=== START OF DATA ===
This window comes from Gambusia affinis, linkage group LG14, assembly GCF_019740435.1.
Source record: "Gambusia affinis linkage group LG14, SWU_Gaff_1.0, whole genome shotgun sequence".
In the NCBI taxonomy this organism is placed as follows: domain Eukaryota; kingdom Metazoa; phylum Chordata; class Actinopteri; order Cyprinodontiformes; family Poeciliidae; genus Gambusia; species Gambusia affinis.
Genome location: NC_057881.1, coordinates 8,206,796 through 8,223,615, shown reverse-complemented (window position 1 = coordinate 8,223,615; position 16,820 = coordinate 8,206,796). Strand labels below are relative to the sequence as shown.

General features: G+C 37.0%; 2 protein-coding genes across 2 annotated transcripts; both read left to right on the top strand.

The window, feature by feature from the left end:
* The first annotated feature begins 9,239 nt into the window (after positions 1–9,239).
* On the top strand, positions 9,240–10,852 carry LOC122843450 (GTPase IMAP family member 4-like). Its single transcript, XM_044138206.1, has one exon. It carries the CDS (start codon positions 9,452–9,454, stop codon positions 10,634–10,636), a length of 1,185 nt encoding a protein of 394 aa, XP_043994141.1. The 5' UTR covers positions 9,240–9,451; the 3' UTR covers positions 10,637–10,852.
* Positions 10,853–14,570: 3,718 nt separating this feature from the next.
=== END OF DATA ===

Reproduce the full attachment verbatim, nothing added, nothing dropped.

This window comes from Gambusia affinis, linkage group LG14, assembly GCF_019740435.1.
Source record: "Gambusia affinis linkage group LG14, SWU_Gaff_1.0, whole genome shotgun sequence".
In the NCBI taxonomy this organism is placed as follows: domain Eukaryota; kingdom Metazoa; phylum Chordata; class Actinopteri; order Cyprinodontiformes; family Poeciliidae; genus Gambusia; species Gambusia affinis.
Genome location: NC_057881.1, coordinates 8,206,796 through 8,223,615, shown reverse-complemented (window position 1 = coordinate 8,223,615; position 16,820 = coordinate 8,206,796). Strand labels below are relative to the sequence as shown.

General features: G+C 37.0%; 2 protein-coding genes across 2 annotated transcripts; both read left to right on the top strand.

The window, feature by feature from the left end:
* The first annotated feature begins 9,239 nt into the window (after positions 1–9,239).
* On the top strand, positions 9,240–10,852 carry LOC122843450 (GTPase IMAP family member 4-like). Its single transcript, XM_044138206.1, has one exon. It carries the CDS (start codon positions 9,452–9,454, stop codon positions 10,634–10,636), a length of 1,185 nt encoding a protein of 394 aa, XP_043994141.1. The 5' UTR covers positions 9,240–9,451; the 3' UTR covers positions 10,637–10,852.
* Positions 10,853–14,570: 3,718 nt separating this feature from the next.